And unlike ‘real life’, stories and articles have a finite ending – happy, tragic or enigmatic, they have to end. Have you noticed how little closure there is in our lives – even when we seek it? Work schedules, relationships, other people’s expectations, our own feelings; there are always frayed threads everywhere because, well, ‘life goes on.’ One of the important things to learn about writing ‘what you know’ is how to structure it to a satisfying conclusion.

We know more than we think:
However mundane or boring life seems at times, our experiences and perceptions are all part of the human saga and a rich vein of knowledge for a writer. To tap this source, we need to increase our awareness of what is going on around us, and inside us, and to record it. Whether in a diary, a prized moleskin notebook, or on the back of the gas bill, we should note not only what our five senses show us, but what we think it means and how we feel about it. Recording includes photographs – so easy now with digital devices – because we can mine these later, for visual clues and stimulation. We can then expand our personal knowledge with research where necessary.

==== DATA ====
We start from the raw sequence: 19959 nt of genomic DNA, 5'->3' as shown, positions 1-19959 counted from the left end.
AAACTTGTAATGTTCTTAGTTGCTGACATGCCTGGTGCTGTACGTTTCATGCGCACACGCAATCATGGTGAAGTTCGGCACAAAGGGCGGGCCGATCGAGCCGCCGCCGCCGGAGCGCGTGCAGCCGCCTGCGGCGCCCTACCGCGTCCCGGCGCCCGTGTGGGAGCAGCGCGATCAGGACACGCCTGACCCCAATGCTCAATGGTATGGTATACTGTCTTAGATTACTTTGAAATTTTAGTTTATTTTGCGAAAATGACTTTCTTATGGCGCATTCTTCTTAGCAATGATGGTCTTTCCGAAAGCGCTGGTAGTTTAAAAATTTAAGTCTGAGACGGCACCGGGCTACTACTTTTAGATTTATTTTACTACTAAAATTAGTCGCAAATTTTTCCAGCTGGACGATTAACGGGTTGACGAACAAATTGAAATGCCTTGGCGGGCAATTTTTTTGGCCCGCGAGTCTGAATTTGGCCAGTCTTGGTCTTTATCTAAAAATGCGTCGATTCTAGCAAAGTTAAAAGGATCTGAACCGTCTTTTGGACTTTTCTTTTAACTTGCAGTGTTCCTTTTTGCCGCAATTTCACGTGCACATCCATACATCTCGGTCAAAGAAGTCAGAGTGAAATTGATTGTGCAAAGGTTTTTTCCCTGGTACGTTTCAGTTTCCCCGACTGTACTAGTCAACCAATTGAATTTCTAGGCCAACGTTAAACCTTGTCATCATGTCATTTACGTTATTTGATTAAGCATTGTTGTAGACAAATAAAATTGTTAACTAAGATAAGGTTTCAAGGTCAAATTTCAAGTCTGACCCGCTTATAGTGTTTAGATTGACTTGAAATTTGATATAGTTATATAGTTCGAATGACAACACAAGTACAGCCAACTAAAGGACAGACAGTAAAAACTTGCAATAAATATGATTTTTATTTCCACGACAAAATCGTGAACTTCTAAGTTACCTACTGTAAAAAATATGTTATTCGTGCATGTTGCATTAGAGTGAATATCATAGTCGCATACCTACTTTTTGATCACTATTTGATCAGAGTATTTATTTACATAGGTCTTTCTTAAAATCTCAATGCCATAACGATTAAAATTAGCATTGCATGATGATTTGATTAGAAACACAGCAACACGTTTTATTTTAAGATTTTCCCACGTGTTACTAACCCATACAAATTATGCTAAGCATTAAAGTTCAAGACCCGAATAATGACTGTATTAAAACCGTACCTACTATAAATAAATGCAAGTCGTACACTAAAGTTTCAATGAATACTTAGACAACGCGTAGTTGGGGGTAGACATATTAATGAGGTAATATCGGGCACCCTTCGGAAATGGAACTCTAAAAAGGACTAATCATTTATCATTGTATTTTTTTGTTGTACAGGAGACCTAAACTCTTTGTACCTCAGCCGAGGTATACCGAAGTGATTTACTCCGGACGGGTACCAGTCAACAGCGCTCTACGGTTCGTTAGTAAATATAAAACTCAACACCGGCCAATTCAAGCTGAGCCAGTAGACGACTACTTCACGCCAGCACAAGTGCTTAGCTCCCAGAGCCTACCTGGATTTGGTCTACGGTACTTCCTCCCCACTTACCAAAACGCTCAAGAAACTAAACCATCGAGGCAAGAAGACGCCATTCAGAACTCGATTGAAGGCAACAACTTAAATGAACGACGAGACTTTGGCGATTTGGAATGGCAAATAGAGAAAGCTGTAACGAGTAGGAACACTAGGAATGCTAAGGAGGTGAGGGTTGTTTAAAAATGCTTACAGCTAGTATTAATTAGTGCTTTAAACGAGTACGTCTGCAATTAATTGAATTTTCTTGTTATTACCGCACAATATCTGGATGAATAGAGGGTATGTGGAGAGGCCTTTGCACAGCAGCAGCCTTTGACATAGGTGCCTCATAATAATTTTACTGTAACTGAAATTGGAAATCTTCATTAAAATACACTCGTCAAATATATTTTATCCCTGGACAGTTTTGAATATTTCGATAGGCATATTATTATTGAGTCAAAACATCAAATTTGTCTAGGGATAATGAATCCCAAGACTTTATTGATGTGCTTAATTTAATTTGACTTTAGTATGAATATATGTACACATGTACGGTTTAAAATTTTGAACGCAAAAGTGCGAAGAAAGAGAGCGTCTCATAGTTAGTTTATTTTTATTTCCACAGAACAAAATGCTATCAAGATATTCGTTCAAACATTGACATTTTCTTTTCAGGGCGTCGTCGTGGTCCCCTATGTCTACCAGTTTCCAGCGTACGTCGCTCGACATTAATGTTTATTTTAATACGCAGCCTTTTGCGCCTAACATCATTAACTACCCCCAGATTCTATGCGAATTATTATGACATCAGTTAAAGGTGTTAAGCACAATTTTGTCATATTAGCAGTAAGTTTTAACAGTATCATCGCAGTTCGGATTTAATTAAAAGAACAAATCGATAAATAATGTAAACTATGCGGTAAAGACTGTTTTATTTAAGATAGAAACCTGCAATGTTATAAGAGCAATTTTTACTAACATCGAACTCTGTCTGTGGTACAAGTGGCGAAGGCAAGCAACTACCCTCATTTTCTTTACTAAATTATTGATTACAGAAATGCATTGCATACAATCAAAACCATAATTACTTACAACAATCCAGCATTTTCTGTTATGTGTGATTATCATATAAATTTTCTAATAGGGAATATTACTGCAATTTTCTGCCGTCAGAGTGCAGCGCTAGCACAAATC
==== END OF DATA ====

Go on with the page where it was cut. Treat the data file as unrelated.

When writing travelogue, I start by deciphering the scribbles in my journals – a collection of little black journalists’ tablets because they fit easily into a pocket, so are always at hand. Amongst all the facts – locations, dates, names – are snippets of overheard conversation, brief character sketches, stray words that come to mind to encapsulate what is happening, and cryptic comments about how I feel (often a great source of amusement to me on re-reading).

While studying my notes, I scroll through the photographs. Although we joke about tourists who ‘click it now and see it later’ – better photographs do result from immersion in a scene before pressing the button –  a picture, even long after the event, can recall not only the occasion, but the smell, touch and sound associated with it. This process is equally productive for ‘experiencing’ the setting of your novel as you write.